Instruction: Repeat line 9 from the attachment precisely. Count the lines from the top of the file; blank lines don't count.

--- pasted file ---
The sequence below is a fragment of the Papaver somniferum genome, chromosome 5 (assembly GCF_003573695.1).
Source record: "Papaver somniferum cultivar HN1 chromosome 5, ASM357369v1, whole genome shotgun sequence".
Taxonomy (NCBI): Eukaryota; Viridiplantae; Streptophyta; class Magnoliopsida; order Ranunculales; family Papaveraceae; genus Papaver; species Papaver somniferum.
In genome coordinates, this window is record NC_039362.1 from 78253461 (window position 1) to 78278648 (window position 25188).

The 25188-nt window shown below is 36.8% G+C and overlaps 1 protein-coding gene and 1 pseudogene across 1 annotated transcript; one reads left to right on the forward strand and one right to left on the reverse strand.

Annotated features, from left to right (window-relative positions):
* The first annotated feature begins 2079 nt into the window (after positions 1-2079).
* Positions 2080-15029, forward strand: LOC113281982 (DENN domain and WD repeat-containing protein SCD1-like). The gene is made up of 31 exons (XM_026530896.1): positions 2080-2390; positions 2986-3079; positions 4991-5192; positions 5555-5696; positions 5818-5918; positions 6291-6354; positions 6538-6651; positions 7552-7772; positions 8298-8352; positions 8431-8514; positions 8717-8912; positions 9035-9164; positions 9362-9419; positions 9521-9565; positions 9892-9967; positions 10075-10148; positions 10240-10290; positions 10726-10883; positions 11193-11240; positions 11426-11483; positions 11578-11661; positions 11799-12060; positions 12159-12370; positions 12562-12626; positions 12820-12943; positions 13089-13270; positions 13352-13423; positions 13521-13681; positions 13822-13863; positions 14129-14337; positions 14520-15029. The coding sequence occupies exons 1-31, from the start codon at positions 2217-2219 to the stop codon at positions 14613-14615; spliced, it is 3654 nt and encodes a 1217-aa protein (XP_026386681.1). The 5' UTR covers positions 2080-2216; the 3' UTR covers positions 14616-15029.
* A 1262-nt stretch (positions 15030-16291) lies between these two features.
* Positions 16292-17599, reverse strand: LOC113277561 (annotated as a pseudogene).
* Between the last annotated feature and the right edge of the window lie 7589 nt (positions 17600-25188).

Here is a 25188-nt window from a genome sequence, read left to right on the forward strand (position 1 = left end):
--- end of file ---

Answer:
* A 1262-nt stretch (positions 15030-16291) lies between these two features.